At one point, prompted by host Sarah Cahill to describe what an abalone-like mollusk, the limpet, was, she said it was shaped like "Chinese hats". I spent the rest of the night trying to recover from this unintentional reminder of embedded racism in the classically-trained music community -- deep sadness and anger flowed through me. Why should I participate in a community whose norm silences my differences? (For those of my white readers who haven't yet had opportunity to accept, in 2,000 years of history the Chinese have sported a few different hats, and the conical shape Ms Leonard was after can be found in many east and southeast Asian communities.)

Of course the audience of 150 was all white with 4 or 5 Asians and Latinos, so I'm sure her meaning got across flawlessly. Ms Cahill simply nodded understanding and moved on.

Stereotypes aside, the complete lack of a personal dimension and motivation further distressed me: a progressive, learning institution presents a whole program of Antarctic wildlife and melting and murmurs not a word about climate change and the role of artists as agents of cultural change. It disturbed me.

My whole body ached in that chair: legs, shoulders, back. I stood up between pieces to move around but it was not enough and I still felt pain on the ride home. I regularly sit in stillness for 30 minutes and I know my usual discomforts: this was pain of circumstance.

The first piece was set up with metal fish-hook-like pendants strung across the stage. One by one, the composer, with musician Phillip Greenlief, hung home-made icicles on the hooks to drip into glass beakers. The ponderous, melodious polyphony brought me some ease. I also made a game of guessing where the light sources were because the icicles were lit blue and cast only one shadow on the projection upstage, where close-up video of the instruments in play faded in and out. As they added more hand-directed percussion to the colorful dripping, though, the sound crossed a threshold from meditation and discovery to ambient/random noise music.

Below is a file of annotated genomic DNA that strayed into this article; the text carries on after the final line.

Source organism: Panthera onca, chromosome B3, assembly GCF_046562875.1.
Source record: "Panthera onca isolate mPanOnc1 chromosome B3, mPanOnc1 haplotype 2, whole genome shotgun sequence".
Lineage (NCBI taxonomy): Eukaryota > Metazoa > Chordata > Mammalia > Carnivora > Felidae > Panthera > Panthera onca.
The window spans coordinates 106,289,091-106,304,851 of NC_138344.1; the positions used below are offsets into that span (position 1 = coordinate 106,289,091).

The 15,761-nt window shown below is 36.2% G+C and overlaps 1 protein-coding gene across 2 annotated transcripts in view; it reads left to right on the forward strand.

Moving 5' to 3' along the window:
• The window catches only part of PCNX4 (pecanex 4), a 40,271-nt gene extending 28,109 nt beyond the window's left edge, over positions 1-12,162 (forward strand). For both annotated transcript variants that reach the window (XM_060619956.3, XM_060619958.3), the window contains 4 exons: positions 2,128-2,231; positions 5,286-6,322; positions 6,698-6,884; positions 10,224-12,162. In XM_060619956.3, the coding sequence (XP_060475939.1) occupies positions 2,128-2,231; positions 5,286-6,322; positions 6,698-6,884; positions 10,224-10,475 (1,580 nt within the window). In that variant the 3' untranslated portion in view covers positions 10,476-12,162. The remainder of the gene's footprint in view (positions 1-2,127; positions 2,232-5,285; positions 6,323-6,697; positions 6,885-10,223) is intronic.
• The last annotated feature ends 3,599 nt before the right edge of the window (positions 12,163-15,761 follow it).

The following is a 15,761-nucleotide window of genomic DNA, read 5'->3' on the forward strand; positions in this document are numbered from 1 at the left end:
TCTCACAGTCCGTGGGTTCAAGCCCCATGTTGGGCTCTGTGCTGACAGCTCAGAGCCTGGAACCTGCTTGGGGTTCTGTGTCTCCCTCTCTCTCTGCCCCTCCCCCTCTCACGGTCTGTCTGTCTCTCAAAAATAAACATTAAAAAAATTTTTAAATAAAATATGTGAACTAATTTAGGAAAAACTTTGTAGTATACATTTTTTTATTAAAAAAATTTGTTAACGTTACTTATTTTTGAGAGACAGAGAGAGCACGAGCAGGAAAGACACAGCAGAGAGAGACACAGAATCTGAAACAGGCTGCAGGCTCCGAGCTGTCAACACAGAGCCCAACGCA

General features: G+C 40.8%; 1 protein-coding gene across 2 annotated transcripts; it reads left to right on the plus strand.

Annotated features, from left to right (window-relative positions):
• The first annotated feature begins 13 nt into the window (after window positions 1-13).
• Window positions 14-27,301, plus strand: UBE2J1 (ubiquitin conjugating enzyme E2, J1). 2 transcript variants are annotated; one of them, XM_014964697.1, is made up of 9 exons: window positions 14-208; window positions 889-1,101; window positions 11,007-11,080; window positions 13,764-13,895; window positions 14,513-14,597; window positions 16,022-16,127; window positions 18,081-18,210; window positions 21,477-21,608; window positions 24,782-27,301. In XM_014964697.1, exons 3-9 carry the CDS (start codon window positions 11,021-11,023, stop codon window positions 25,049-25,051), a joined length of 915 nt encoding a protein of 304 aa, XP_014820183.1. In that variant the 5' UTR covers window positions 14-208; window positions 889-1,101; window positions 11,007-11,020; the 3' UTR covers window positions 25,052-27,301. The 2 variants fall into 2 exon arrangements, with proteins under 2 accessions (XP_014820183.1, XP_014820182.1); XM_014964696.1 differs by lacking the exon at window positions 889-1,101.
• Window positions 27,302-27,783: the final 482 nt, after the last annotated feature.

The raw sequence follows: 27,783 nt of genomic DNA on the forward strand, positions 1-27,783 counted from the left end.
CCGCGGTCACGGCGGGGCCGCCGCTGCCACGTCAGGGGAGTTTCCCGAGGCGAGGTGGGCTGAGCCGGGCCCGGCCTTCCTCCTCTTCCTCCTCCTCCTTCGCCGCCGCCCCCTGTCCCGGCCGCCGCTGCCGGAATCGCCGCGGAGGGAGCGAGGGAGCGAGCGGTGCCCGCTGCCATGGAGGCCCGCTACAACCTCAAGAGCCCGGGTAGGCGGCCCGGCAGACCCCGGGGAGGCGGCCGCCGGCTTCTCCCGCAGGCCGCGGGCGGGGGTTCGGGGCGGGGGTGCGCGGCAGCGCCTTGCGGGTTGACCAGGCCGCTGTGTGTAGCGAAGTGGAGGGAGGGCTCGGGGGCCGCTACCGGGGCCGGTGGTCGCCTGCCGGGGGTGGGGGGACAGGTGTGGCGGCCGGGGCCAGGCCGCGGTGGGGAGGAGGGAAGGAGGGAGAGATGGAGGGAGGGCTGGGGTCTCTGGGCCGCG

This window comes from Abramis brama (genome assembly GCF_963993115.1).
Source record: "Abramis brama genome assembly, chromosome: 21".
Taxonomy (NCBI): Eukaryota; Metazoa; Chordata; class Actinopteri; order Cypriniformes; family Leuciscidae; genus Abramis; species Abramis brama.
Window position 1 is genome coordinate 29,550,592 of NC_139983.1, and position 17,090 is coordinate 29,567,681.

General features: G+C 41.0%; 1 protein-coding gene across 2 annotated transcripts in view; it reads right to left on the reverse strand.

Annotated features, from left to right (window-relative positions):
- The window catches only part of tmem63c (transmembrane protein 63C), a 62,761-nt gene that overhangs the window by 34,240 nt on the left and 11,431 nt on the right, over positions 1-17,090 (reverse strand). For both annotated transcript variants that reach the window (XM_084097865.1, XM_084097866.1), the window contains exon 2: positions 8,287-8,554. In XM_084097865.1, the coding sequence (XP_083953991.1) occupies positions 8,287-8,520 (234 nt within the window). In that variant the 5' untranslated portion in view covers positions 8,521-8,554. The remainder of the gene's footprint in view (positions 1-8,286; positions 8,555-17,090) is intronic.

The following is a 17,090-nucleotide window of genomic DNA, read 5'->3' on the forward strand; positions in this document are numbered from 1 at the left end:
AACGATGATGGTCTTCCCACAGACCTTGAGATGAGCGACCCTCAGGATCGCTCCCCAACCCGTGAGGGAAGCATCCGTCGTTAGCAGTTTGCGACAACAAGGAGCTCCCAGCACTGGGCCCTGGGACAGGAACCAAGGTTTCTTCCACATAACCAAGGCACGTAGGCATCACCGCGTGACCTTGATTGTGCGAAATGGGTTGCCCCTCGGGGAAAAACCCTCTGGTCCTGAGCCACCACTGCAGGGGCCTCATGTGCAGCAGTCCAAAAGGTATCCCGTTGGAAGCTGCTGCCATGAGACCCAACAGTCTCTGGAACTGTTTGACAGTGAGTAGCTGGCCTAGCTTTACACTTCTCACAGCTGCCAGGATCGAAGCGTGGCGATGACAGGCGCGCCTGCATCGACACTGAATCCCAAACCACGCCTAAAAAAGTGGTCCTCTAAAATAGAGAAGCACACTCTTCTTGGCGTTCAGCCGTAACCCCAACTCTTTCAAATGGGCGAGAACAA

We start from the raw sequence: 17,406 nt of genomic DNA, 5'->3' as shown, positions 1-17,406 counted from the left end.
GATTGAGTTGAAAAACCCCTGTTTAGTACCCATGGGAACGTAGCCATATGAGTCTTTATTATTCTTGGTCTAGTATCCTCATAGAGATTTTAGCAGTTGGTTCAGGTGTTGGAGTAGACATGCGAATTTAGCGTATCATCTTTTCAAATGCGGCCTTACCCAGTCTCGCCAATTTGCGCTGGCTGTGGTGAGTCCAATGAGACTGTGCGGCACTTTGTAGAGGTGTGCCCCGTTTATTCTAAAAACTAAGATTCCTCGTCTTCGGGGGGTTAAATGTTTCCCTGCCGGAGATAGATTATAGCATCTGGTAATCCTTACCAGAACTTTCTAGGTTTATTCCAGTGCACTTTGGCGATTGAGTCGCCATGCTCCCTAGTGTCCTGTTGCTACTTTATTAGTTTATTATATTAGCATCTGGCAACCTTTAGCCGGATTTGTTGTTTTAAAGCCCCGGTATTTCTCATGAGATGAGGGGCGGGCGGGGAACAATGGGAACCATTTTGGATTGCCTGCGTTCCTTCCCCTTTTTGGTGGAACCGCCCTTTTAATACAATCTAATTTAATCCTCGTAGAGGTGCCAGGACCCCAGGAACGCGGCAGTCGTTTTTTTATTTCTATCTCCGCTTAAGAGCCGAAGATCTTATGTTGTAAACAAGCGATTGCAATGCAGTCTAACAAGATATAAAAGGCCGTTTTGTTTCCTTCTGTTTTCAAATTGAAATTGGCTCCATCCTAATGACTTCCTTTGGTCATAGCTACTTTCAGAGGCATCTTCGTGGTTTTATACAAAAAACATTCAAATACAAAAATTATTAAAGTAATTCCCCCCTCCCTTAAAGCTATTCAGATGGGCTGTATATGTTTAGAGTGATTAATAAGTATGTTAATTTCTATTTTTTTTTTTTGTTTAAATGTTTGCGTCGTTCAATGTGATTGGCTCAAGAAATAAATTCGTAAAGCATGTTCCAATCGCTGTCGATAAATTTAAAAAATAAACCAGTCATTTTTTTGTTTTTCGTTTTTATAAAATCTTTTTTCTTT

Later there were rain tubes filled with sand and salt to slide back and forth and a kelp stem saxophone or kelp-ophone hissing and groaning over taped birdcalls. By the third piece I began to hear the intentional sounds as softly indistinguishable from environmental tape sounds, a woody knocking clattering not unlike cracking and tumbling ice.

I wondered why so many of the audience left after the first piece, but the Exploratorium was open and I suppose not everyone attending Resonance could resist the Siren song of 650 exhibits. Perhaps there's a more compelling explanation.

Maybe it's all just "cool sounds" to Ms Leonard, but in my ear all the ambiguity of entitlement, access, resource exploitation, exclusion, and sharing banged through the evening. I recognize that the audience's experience of a piece has as much to do with our own emotional state and ear as with the physical vibrations in the air, and I would argue that by neglecting her own story and motivations and her hopes for her listeners, Ms Leonard had lost us before the first tinkling tones.